DC Comics Cancels Woke Bisexual Superman Series

DC Comics is canceling Superman: Son of Kal-El, a book series it launched last year about a bisexual Superman, amid poor sales.

The series’ 18th issue, due out in December, will be its final installment, the publisher announced at New York Comic Con, according to reports.

The series saw a 17-year-old Jonathan Kent, the son of Clark Kent and Lois Lane, take on a number of social issues including climate change, school shootings, and the rescue of “undocumented migrants.” The series even featured face coverings in an effort to help mitigate the spread of Covid-19 in fiction.

The teen hero of the series begins a relationship with a male friend named Jay Nakamura in the fifth issue. The series’ author, Tom Taylor, told the New York Times last October that Kent would be bisexual, saying, ‘The idea of replacing Clark Kent with another straight white savior felt like a missed opportunity.”

The first issue of Superman: Son of Kal-El was only the 17th best-selling comic in the month it was released, July 2021. It sold 68,800 copies, while the 110th issue of Batman sold 125,000 for fourth place.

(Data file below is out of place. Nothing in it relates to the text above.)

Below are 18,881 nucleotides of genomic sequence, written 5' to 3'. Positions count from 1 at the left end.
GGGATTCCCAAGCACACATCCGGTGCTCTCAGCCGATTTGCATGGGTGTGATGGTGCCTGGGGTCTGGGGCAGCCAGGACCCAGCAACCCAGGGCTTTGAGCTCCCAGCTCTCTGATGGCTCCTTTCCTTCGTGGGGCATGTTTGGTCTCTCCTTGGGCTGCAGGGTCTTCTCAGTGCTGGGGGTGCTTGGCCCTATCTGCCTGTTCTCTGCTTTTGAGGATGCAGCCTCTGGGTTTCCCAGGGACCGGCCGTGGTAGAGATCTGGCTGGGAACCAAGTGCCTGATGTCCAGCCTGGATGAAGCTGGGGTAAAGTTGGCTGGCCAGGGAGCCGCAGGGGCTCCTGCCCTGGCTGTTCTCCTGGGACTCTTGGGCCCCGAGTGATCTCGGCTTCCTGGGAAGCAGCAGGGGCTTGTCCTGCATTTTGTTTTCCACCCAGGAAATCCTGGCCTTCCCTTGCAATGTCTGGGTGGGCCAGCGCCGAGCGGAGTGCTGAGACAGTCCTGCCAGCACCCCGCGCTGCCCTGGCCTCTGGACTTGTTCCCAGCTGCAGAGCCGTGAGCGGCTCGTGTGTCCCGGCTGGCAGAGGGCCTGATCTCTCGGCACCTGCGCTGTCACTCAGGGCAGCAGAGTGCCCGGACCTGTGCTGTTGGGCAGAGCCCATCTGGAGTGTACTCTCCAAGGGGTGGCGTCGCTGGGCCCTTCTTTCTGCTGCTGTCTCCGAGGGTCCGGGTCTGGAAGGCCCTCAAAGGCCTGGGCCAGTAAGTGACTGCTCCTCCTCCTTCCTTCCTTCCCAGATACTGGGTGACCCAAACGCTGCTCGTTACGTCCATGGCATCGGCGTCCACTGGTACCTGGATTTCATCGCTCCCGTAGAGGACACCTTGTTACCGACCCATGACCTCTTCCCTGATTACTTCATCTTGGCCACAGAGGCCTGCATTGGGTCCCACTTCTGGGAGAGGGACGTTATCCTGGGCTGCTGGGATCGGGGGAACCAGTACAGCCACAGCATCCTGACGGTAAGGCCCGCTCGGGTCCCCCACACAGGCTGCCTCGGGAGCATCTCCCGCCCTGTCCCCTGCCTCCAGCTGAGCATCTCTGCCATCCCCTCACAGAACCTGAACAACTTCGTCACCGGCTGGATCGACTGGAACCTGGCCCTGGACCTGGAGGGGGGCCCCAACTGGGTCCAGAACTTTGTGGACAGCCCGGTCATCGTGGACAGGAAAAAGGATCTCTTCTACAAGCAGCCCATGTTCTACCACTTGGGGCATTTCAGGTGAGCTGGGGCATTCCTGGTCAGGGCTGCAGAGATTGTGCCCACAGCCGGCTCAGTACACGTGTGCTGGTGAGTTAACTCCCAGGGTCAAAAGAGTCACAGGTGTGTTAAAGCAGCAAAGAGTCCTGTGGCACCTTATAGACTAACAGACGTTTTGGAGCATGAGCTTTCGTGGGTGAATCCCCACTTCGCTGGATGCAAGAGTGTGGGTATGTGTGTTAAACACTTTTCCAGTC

The fourth issue of the series sold just 37,500 copies, earning it an abysmal 55th place in October 2021 sales.

While the series is slated to end, the Jon Kent character will live on in a new series, Adventures of Superman: Jon Kent. The six-issue miniseries, which will also be authored by Taylor, is expected to start in January 2023.

A DC spokesman denied that series had been canceled in a comment provided to National Review.

“The Superman: Son of Kal-El series was not canceled. Historically, there have been multiple titles that feature Superman, including Action Comics, Superman and Adventure Comics. It was always our plan to have Clark Kent return to the main Superman title and Jon Kent’s story is continuing in Adventures of Superman: Jon Kent,” the spokesman said.

Editor’s Note: This article has been updated to reflect DC’s position that the series was not canceled.

More from National Review